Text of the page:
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A Poor Gentleman
by [?]

It was in the drawing-room, after dinner. Mrs. Charman, the large and kindly hostess, sank into a chair beside her little friend Mrs. Loring, and sighed a question.

‘How do you like Mr. Tymperley?’

‘Very nice. Just a little peculiar.’

‘Oh, he is peculiar! Quite original. I wanted to tell you about him before we went down, but there wasn’t time. Such a very old friend of ours. My dear husband and he were at school together–Harrovians. The sweetest, the most affectionate character! Too good for this world, I’m afraid; he takes everything so seriously. I shall never forget his grief at my poor husband’s death.–I’m telling Mrs. Loring about Mr. Tymperley, Ada.’

She addressed her married daughter, a quiet young woman who reproduced Mrs. Charman’s good-natured countenance, with something more of intelligence, the reflective serenity of a higher type.

‘I’m sorry to see him looking so far from well,’ remarked Mrs. Weare, in reply.

‘He never had any colour, you know, and his life… But I must tell you,’ she resumed to Mrs. Loring. ‘He’s a bachelor, in comfortable circumstances, and–would you believe it?–he lives quite alone in one of the distressing parts of London. Where is it, Ada?’

‘A poor street in Islington.’

‘Yes. There he lives, I’m afraid in shocking lodgings–it must be, so unhealthy–just to become acquainted with the life of poor people, and be helpful to them. Isn’t it heroic? He seems to have given up his whole life to it. One never meets him anywhere; I think ours is the only house where he’s seen. A noble life! He never talks about it. I’m sure you would never have suspected such a thing from his conversation at dinner?’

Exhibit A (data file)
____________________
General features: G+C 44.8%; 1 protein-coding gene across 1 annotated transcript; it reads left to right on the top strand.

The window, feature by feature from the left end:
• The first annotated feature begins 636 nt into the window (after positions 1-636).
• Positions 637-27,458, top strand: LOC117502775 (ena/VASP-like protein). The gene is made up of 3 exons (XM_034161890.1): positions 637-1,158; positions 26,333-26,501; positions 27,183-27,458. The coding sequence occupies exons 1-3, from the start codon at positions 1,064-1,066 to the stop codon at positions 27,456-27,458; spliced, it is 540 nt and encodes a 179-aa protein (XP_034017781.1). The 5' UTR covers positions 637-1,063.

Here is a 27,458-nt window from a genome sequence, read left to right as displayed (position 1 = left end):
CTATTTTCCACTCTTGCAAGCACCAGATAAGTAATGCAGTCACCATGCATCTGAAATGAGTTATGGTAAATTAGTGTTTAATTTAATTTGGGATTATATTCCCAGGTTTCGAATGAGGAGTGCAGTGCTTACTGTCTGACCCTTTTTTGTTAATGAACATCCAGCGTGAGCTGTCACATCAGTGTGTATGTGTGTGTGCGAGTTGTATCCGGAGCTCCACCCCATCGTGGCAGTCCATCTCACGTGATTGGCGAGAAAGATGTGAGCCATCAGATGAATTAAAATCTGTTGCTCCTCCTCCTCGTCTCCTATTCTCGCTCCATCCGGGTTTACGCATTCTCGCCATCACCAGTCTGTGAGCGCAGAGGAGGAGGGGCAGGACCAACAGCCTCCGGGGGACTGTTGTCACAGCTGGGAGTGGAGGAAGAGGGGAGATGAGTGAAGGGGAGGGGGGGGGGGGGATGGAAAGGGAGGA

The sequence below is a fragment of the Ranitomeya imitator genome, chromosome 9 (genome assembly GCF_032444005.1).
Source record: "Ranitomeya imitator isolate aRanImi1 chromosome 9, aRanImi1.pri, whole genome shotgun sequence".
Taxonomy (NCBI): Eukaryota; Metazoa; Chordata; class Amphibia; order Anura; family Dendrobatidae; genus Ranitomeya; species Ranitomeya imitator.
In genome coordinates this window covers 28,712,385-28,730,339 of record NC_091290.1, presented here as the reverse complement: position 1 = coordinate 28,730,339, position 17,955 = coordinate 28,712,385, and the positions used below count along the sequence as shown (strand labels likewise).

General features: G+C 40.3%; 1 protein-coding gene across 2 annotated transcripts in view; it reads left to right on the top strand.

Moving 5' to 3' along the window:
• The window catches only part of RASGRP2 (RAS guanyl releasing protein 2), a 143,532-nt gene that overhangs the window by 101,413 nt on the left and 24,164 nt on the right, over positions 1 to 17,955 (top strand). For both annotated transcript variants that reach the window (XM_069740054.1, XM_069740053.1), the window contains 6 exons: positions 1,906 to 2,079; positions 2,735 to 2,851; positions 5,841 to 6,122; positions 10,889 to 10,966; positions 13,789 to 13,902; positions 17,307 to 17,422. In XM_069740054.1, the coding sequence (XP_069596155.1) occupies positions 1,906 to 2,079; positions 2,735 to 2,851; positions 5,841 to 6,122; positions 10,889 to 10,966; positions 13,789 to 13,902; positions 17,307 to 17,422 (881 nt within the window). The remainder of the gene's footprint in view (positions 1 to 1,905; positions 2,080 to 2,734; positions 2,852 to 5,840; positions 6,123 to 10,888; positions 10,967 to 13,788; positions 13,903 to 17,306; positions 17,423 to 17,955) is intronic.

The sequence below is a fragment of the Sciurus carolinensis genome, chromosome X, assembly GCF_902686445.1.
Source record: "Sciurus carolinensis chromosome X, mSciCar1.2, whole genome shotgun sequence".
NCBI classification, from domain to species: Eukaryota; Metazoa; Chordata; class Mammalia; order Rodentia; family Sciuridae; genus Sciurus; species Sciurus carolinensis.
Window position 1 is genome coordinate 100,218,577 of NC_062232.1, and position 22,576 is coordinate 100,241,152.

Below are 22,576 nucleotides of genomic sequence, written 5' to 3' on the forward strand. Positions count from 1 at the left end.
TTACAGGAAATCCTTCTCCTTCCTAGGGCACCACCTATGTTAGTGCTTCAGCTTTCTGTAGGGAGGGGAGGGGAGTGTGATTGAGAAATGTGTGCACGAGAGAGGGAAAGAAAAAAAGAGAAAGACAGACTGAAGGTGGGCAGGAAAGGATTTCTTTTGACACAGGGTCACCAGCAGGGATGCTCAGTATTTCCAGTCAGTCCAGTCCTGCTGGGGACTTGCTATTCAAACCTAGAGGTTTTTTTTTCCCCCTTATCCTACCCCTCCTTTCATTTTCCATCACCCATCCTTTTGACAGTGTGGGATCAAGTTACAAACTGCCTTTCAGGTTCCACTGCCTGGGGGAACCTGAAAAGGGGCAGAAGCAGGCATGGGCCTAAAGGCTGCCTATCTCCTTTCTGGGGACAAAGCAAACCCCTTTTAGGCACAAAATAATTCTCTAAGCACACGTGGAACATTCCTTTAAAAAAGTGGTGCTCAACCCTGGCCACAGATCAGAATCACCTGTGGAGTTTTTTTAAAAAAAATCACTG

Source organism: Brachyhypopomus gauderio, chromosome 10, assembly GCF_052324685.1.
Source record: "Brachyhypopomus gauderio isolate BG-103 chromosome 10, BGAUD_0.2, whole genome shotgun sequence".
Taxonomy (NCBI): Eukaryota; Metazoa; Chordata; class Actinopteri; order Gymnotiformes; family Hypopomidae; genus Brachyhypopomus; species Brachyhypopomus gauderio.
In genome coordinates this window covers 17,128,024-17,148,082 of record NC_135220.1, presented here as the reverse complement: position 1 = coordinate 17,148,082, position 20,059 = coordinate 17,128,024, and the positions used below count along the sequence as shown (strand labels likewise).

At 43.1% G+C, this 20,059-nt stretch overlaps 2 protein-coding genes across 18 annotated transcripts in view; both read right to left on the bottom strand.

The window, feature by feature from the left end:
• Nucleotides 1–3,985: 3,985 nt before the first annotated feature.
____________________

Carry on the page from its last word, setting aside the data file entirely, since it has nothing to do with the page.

‘Not for a moment,’ answered Mrs. Loring, astonished. ‘He wasn’t very gossipy–I gathered that his chief interests were fretwork and foreign politics.’

Mrs. Weare laughed. ‘The very man! When I was a little girl he used to make all sorts of pretty things for me with his fret-saw; and when I grew old enough, he instructed me in the balance of Power. It’s possible, mamma, that he writes leading articles. We should never hear of it.’

‘My dear, anything is possible with Mr. Tymperley. And such a change, this, after his country life. He had a beautiful little house near ours, in Berkshire. I really can’t help thinking that my husband’s death caused him to leave it. He was so attached to Mr. Charman! When my husband died, and we left Berkshire, we altogether lost sight of him–oh, for a couple of years. Then I met him by chance in London. Ada thinks there must have been some sentimental trouble.’

‘Dear mamma,’ interposed the daughter, ‘it was you, not I, who suggested that.’

‘Was it? Well, perhaps it was. One can’t help seeing that he has gone through something. Of course it may be only pity for the poor souls he gives his life to. A wonderful man!’

When masculine voices sounded at the drawing-room door, Mrs. Loring looked curiously for the eccentric gentleman. He entered last of all. A man of more than middle height, but much bowed in the shoulders; thin, ungraceful, with an irresolute step and a shy demeanour; his pale-grey eyes, very soft in expression, looked timidly this way and that from beneath brows nervously bent, and a self-obliterating smile wavered upon his lips. His hair had begun to thin and to turn grey, but he had a heavy moustache, which would better have sorted with sterner lineaments. As he walked–or sidled–into the room, his hands kept shutting and opening, with rather ludicrous effect. Something which was not exactly shabbiness, but a lack of lustre, of finish, singled him among the group of men; looking closer, one saw that his black suit belonged to a fashion some years old. His linen was irreproachable, but he wore no sort of jewellery, one little black stud showing on his front, and, at the cuffs, solitaires of the same simple description.